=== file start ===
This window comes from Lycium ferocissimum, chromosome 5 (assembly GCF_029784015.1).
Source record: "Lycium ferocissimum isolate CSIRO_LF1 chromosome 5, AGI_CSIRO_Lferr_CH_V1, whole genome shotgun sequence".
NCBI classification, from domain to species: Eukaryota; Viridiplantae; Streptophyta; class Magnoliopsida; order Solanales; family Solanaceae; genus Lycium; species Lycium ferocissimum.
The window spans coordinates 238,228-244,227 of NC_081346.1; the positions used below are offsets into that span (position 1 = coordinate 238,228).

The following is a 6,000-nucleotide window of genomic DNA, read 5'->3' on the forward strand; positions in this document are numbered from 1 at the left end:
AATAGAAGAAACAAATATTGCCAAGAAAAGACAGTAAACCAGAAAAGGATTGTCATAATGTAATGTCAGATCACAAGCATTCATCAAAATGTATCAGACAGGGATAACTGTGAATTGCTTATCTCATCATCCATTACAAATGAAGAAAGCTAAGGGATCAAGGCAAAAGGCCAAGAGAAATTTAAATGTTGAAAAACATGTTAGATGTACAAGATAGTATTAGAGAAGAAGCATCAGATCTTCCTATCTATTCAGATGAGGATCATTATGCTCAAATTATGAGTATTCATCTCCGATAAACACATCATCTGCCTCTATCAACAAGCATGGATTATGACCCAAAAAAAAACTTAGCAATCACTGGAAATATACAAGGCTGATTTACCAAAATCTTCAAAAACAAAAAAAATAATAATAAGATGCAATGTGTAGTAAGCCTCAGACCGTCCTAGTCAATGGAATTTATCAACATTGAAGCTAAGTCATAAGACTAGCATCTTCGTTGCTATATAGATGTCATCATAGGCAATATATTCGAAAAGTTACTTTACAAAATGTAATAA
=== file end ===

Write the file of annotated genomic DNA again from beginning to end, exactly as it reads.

This window comes from Lycium ferocissimum, chromosome 5 (assembly GCF_029784015.1).
Source record: "Lycium ferocissimum isolate CSIRO_LF1 chromosome 5, AGI_CSIRO_Lferr_CH_V1, whole genome shotgun sequence".
NCBI classification, from domain to species: Eukaryota; Viridiplantae; Streptophyta; class Magnoliopsida; order Solanales; family Solanaceae; genus Lycium; species Lycium ferocissimum.
The window spans coordinates 238,228-244,227 of NC_081346.1; the positions used below are offsets into that span (position 1 = coordinate 238,228).

The following is a 6,000-nucleotide window of genomic DNA, read 5'->3' on the forward strand; positions in this document are numbered from 1 at the left end:
AATAGAAGAAACAAATATTGCCAAGAAAAGACAGTAAACCAGAAAAGGATTGTCATAATGTAATGTCAGATCACAAGCATTCATCAAAATGTATCAGACAGGGATAACTGTGAATTGCTTATCTCATCATCCATTACAAATGAAGAAAGCTAAGGGATCAAGGCAAAAGGCCAAGAGAAATTTAAATGTTGAAAAACATGTTAGATGTACAAGATAGTATTAGAGAAGAAGCATCAGATCTTCCTATCTATTCAGATGAGGATCATTATGCTCAAATTATGAGTATTCATCTCCGATAAACACATCATCTGCCTCTATCAACAAGCATGGATTATGACCCAAAAAAAAACTTAGCAATCACTGGAAATATACAAGGCTGATTTACCAAAATCTTCAAAAACAAAAAAAATAATAATAAGATGCAATGTGTAGTAAGCCTCAGACCGTCCTAGTCAATGGAATTTATCAACATTGAAGCTAAGTCATAAGACTAGCATCTTCGTTGCTATATAGATGTCATCATAGGCAATATATTCGAAAAGTTACTTTACAAAATGTAATAA